Worldwide there are approximately 3,000 merchant ports and the work of the Harbour Master can vary widely from country to country and from port to port even within the same country.
On 26 August the International Chamber of Shipping (ICS), along with the International Maritime Health Association (IMHA) and the International Association of Independent Tanker Owners (INTERTANKO), issued new protocols to mitigate the risk of COVID-19 cases on board.
These protocols aim to safeguard the health of seafarers and guarantee the safe operations of maritime trade – offering governments and the general public reassurance that seafarers can embark and disembark ships safely.
Recently, there have been concerns over COVID-19 infections on board ships, due to a small minority failing to adhere to industry guidance.
While the number of cases has been limited, newly issued protocols will provide shipowners and operators with the tools to safely manage cases on vessels. Building on previous health guidance released by ICS in May, the new protocols equip ships operators with two useful instruments:
Since the beginning of the pandemic, COVID-19 related travel restrictions have limited the global shipping industry's ability to rotate ships' crew. There are now over a quarter of a million seafarers stranded at sea, waiting to be repatriated.
In light of this humanitarian crisis and its far-reaching impact on the industry, ICS put forward COVID-19 health guidance in March, updated in May, to protect the health of seafarers and passengers, as well as the general public.
These comprehensive documents ensure the safe operations of maritime trade and serve as a reassurance to governments that crew change and seaborne trade pose limited health risks.
Natalie Shaw, Director of Employment Affairs for the International Chamber of Shipping commented: ‘The new protocols build on our previous guidance and should give confidence to the industry and governments that maritime trade can operate safely. Especially when there are suspected COVID-19 cases on board.
‘We have observed a small number of COVID-19 cases among ships' crew in recent weeks and decided to take the initiative to create new protocols, together with IMHA and INTERTANKO.’
The document Coronavirus (COVID-19) Protocols to Mitigate the Risks of Cases On Board Ships from ICS and other major bodies is available for download here: See here: https://www.ics-shipping.org/docs/default-source/resources/covid19-protocols-to-mitigate-the-risks-of-cases-on-board.pdf?sfvrsn=4
A growing number of guidance documents from ICS are available for free download here: https://www.ics-shipping.org/free-resources/covid-19#docs
More than 50 leaders from the financial, public and private sectors participated in the first Financing Sustainable Maritime Transport (FIN-SMART) Roundtable on 27 October. The high level virtual Roundtable (pictured here) was hosted by the IMO, the European Bank for Reconstruction and Development (EBRD) and the World Bank Group. We are grateful for a valuable briefing on this topic.
The FIN-SMART Roundtable is a platform for regular dialogue among key maritime stakeholders on addressing the financial challenges related to the transition of shipping to a more sustainable and resilient future. The Roundtable aims to support accelerating financial flows – particularly in developing countries – for the decarbonisation of the maritime sector, in line with country priorities and the goals of the IMO Initial Strategy* on the reduction of GHG emissions from ships. Participants will also address the sector’s COVID-19 recovery needs.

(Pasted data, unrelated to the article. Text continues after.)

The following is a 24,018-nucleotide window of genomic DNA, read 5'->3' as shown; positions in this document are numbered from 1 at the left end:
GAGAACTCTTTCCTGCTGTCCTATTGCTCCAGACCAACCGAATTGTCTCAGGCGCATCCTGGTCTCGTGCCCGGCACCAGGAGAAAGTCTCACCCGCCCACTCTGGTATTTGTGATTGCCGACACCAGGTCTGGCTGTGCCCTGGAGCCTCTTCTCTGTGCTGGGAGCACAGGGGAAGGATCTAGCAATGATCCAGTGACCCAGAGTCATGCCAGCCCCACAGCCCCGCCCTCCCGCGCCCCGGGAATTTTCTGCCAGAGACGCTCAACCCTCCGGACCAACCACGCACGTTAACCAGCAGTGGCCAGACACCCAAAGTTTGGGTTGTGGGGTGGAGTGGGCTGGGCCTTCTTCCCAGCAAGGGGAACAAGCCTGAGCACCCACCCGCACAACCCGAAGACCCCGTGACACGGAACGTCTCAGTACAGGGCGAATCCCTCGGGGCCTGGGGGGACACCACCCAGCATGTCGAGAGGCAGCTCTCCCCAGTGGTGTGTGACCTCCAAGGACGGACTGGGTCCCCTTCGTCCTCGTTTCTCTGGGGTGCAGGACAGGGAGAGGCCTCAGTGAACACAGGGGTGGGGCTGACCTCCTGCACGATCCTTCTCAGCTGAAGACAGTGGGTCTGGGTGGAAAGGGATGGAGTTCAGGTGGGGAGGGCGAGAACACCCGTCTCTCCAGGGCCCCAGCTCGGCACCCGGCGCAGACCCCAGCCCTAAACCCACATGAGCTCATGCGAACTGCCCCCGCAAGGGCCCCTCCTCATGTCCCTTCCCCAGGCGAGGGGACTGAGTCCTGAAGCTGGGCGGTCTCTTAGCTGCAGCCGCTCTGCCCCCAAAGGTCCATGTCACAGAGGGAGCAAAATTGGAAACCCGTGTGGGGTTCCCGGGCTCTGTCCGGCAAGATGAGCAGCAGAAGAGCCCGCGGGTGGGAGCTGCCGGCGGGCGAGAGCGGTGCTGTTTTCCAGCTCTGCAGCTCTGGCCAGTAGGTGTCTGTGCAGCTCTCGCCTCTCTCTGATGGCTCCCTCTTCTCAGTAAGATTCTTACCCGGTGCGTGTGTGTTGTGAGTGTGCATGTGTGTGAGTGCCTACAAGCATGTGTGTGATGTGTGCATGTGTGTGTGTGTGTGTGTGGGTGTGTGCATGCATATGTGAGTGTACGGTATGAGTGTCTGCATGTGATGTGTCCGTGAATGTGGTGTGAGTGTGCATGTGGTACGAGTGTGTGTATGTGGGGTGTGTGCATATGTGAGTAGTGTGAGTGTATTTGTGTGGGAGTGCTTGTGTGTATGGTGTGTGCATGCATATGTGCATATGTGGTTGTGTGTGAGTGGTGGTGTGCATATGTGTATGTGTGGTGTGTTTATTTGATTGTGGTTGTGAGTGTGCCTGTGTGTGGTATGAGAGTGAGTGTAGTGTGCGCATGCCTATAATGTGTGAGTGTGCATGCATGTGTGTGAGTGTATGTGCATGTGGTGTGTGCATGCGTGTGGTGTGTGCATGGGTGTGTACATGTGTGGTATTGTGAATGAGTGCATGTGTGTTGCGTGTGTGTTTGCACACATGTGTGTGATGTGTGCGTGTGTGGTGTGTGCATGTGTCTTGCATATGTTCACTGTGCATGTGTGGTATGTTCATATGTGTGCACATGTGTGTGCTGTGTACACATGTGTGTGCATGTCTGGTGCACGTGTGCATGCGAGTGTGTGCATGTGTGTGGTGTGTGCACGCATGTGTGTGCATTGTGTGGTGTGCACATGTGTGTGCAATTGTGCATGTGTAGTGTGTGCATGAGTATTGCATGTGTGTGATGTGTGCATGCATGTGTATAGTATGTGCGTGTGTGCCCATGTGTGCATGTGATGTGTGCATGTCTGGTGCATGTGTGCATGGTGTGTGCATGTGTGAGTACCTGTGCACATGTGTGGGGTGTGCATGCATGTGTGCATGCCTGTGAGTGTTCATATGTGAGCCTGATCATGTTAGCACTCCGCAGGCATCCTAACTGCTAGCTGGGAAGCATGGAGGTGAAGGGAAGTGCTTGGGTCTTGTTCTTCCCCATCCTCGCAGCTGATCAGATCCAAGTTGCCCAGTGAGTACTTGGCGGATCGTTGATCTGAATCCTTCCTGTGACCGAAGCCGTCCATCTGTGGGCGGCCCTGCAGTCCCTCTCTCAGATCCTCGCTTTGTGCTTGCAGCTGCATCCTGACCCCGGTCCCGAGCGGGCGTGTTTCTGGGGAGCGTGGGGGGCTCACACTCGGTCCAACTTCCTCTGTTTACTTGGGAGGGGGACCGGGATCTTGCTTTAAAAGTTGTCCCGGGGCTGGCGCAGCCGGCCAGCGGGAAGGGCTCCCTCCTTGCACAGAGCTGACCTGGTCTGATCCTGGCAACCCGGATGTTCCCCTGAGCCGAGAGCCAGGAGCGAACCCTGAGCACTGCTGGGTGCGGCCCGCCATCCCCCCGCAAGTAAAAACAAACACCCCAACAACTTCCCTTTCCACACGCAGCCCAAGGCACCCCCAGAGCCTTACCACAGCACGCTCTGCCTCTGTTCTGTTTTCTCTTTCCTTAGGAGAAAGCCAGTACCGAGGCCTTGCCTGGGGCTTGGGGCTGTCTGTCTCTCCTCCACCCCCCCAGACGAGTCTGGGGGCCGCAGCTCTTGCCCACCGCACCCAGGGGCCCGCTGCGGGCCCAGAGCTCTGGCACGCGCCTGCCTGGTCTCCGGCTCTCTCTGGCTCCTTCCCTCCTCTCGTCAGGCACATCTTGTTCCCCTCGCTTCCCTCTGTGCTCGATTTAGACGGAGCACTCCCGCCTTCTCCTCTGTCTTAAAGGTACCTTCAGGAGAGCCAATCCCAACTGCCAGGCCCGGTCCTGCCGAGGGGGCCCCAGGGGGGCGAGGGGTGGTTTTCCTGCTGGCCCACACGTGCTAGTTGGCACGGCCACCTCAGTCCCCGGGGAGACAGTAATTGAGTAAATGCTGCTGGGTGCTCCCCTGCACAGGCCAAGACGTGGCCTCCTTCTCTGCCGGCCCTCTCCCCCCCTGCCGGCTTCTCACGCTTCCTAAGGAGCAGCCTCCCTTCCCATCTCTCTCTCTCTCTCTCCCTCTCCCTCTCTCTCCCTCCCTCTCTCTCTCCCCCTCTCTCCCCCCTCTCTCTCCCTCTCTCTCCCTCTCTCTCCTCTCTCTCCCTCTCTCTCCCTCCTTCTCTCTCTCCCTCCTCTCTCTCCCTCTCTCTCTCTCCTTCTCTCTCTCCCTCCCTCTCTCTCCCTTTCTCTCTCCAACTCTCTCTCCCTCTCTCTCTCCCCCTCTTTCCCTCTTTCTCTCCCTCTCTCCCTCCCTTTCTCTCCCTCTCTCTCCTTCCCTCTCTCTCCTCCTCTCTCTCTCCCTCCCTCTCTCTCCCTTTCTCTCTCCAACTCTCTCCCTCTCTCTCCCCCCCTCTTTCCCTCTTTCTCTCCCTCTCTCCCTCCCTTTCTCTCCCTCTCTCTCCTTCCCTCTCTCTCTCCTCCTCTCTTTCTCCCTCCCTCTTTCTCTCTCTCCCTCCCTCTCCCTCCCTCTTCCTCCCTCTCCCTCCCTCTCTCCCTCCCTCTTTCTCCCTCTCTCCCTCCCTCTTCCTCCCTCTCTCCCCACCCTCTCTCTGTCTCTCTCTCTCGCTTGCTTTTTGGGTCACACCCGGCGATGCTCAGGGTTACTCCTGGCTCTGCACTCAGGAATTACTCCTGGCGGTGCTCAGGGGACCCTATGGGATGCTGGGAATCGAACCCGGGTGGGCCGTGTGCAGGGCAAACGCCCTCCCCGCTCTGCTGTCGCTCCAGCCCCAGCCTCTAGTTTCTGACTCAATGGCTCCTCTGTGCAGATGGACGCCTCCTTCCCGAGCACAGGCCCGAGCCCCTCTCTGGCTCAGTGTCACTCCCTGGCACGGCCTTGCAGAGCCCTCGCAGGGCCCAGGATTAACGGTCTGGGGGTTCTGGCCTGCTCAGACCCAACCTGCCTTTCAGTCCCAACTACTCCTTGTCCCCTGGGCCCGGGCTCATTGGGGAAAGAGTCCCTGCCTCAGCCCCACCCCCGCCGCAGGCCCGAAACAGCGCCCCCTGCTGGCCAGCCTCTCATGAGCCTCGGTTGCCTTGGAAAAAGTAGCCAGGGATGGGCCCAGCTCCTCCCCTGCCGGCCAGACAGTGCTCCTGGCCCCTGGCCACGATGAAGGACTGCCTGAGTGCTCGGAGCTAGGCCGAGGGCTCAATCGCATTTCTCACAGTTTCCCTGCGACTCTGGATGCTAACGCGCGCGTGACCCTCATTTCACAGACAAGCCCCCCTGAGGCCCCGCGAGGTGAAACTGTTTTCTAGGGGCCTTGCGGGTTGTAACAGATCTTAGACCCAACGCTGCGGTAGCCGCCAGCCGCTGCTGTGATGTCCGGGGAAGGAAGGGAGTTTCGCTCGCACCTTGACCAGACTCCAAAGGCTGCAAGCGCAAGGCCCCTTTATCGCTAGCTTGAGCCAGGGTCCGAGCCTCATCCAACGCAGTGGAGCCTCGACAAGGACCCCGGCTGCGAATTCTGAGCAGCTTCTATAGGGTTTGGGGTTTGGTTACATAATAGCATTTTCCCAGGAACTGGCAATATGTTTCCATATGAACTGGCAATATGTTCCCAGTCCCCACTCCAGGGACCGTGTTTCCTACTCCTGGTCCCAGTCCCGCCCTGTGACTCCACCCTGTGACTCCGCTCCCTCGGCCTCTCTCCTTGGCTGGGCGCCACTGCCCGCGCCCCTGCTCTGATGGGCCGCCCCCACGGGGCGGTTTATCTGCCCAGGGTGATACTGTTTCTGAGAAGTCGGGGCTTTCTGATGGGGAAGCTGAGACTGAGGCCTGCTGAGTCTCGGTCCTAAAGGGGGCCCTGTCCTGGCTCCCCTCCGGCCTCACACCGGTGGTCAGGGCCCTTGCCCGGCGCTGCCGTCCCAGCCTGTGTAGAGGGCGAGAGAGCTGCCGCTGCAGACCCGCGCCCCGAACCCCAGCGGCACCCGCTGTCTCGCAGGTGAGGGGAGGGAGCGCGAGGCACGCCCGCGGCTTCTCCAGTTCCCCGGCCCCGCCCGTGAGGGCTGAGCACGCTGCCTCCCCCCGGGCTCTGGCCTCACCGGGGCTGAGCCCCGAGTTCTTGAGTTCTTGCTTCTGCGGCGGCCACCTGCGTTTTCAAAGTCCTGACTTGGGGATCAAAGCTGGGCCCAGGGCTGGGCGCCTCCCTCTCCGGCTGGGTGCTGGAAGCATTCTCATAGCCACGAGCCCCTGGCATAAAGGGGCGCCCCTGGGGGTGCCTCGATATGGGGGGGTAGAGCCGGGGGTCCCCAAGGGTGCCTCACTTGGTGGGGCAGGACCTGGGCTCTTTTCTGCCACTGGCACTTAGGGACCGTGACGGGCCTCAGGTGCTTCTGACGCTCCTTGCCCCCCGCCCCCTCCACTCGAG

Speaking at the opening of the meeting IMO Secretary-General Kitack Lim highlighted the importance of maritime transport in the global economy as an engine of growth and a driver of social development. He called for strong support to accelerate finance for sustainable maritime transport, in particular in decarbonisation and sustainable recovery post COVID-19.
He said: These will be only possible with targeted investment and strategic partnerships, particularly addressing special needs of developing countries, LDCs and SIDS.’ (The full speech is to be found here: https://www.imo.org/en/MediaCentre/SecretaryGeneral/Pages/FIN-SMART-roundtable-launch.aspx )
This statement was conveyed in an IMO Media briefing of 23 October
Draft new mandatory measures to cut the carbon intensity of existing ships have been agreed by an IMO working group. This marks a major step forward, building on current mandatory energy efficiency requirements to further reduce greenhouse gas emissions from shipping.
It is understood that the proposed amendments to the MARPOL convention would require ships to combine a technical and an operational approach to reduce their carbon intensity.
This is in line with the ambition of the Initial IMO GHG Strategy, which aims to reduce carbon intensity of international shipping by 40% by 2030, compared to 2008. The amendments were developed by the seventh session of the Intersessional Working Group on Reduction of GHG Emissions from Ships (ISWG-GHG 7), held as a remote meeting from 19-23 October 2020.
Submission to MEPC
The draft amendments will be forwarded to the Marine Environment Protection Committee (MEPC 75), to be held in remote session from 16-20 November. The MEPC is the decision-making body. If approved, the draft amendments could then be put forward for adoption at the subsequent MEPC 76 session, to be held during 2021.
The ISWG-GHG 7 also discussed the next steps in assessing the possible impacts on States of the proposed combined measure. This group agreed the proposed terms of reference for assessing the possible impacts on States, paying particular attention to the needs of developing countries, in particular Small Island Developing States (SIDS) and least developed countries (LDCs).